Online bookseller Alibris has agreed to plead guilty and pay a $250,000 (US$) fine in order to retire federal charges that it intercepted Amazon.com internal e-mails and possessed unauthorized password files.
While the plea and fine may seem insignificant when compared with other recent court settlements, this case could possibly have implications on e-commerce privacy issues for years to come.
According to court documents filed Monday in Boston, Massachusetts, Alibris intercepted and stored more than 4,000 e-mails in an effort to gather intelligence on the marketplace.
Absence Of Malice
Alibris has openly claimed that the e-mail interceptions were innocent and only possible because the company also provided an e-mail service for other book dealers. Moreover, Alibris CEO Marty Manley contends that the information was never misused.
Still, prosecutors point out that such interceptions — regardless of the motive behind them — are clearly a violation of the Electronic Communications Privacy Act.
Compiled A Database Of Dealers
Meanwhile, a Justice Department filing in the case states that one of the purposes for Alibris’ interceptions was to “compile a database of dealers’ purchases and to analyze the book-selling for competitive advantage.”
While one of Alibris’ functions is to bring buyers and sellers together, it also sells items directly to consumers via the Internet by shipping hard-to-find titles from its mammoth warehouse in Sparks, Nevada. The company came into existence when the bookseller combined with Internet service provider Interloc, which had facilities in Greenfield, Massachusetts.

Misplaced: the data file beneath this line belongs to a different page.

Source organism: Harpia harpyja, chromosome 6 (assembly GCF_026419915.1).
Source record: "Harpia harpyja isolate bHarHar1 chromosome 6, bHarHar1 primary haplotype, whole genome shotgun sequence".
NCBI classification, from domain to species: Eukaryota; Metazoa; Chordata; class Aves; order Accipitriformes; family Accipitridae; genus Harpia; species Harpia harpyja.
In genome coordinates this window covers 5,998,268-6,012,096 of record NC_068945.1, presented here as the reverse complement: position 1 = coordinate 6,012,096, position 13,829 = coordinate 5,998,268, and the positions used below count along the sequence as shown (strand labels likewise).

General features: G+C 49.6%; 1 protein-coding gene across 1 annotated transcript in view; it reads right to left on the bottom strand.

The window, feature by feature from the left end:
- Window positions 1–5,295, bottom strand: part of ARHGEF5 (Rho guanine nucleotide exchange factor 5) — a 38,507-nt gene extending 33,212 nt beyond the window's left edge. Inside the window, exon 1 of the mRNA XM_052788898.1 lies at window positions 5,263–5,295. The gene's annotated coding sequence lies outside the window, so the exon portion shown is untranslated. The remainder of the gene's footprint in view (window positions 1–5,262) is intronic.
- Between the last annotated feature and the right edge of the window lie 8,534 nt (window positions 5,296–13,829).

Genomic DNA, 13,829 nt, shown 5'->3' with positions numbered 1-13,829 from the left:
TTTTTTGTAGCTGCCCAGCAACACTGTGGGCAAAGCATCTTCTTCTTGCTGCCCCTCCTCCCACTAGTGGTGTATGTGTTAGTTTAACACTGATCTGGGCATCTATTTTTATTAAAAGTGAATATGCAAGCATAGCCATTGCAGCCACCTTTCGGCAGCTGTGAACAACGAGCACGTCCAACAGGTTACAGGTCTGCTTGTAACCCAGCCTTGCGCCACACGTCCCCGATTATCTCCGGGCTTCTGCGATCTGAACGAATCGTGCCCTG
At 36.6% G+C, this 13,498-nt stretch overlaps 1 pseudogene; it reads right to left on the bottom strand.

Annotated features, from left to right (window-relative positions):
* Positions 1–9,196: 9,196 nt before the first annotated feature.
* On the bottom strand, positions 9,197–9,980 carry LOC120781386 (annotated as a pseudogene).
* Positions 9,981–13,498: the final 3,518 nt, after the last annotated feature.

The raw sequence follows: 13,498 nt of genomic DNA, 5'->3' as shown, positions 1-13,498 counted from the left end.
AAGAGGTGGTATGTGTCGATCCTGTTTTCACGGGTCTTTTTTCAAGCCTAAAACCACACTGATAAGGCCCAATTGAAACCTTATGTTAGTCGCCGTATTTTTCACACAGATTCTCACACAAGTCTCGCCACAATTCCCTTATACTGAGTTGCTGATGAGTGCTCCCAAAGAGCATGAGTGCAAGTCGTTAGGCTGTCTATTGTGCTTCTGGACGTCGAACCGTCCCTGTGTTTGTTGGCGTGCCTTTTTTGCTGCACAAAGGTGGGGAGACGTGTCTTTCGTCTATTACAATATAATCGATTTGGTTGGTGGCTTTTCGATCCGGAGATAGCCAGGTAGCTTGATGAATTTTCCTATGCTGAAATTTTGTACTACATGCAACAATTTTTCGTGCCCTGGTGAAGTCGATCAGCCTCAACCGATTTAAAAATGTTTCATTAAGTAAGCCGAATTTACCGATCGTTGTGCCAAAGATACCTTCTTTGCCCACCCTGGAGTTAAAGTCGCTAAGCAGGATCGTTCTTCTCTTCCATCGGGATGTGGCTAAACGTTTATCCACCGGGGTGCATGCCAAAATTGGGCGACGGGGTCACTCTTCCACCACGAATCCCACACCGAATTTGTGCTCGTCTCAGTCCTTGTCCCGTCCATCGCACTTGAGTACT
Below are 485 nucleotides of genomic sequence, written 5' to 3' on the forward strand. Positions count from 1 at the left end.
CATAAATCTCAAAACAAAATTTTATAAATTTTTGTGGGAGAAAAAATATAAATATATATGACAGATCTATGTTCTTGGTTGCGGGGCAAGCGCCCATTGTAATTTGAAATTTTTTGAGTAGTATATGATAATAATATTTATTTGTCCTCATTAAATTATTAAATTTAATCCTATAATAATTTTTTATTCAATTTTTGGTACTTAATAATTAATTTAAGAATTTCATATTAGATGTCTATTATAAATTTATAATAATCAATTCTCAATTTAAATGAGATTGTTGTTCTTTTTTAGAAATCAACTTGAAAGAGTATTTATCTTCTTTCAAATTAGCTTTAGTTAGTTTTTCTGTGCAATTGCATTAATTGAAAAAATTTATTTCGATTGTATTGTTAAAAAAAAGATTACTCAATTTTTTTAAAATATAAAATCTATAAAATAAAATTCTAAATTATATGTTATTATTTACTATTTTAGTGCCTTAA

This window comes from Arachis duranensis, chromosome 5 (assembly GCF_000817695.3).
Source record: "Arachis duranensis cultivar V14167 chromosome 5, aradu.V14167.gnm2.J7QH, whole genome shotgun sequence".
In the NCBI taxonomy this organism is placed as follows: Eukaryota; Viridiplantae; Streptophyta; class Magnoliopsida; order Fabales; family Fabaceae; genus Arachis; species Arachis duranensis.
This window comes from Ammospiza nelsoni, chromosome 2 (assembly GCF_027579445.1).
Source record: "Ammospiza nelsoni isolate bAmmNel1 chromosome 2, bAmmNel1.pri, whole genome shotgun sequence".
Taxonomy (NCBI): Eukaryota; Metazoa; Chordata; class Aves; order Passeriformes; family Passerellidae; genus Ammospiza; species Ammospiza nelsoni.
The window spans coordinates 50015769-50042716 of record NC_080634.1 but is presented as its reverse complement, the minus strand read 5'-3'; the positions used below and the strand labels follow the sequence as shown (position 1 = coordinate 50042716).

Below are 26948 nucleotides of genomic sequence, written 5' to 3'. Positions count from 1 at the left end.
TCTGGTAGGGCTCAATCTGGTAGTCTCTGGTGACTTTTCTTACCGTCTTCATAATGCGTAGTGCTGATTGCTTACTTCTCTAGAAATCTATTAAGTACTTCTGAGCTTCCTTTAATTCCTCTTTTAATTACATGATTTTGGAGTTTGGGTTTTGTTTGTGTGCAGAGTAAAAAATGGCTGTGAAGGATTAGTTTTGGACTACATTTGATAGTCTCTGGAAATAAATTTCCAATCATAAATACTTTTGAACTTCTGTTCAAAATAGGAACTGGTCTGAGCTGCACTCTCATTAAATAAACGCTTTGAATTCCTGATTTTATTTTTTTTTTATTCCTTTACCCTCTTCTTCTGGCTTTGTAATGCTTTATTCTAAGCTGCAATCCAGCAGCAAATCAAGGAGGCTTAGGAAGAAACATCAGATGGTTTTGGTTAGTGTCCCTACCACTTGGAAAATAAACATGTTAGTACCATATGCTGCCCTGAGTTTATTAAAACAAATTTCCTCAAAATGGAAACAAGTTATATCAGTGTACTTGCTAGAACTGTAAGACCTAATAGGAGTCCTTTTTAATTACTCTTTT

According to the government, it was at that location in January 1998 that employees changed the e-mail routine, allowing all e-mail messages from Amazon to its dealers to be intercepted.
Violation Of Privacy
While there is no evidence that any party suffered financial harm as a result of Alibris’ conduct, prosecuting assistant U.S. Attorney Jeanne Kempthome noted that the “violation of privacy is a material harm.”
Some analysts also point out that by pleading guilty to intercepting others’ e-mail, Alibris has unintentionally bolstered privacy advocates’ arguments that even more government regulation of the Internet is needed.
Alibris is a privately-held Silicon Valley startup that launched its Web site last year. It buys rare and hard-to-find books from traditional book dealers and sells them to such giants as Amazon.com and Barnesandnoble.com.
Alibris has also created a network of about 1,000 small, specialized dealers that upload their inventories to the company each night.
In May, venture capital firms led by Bedrock Capital Partners, Weiss, Peck & Greer Venture Partners, and Aberdare Ventures pumped $15 million into Alibris in a first round of funding.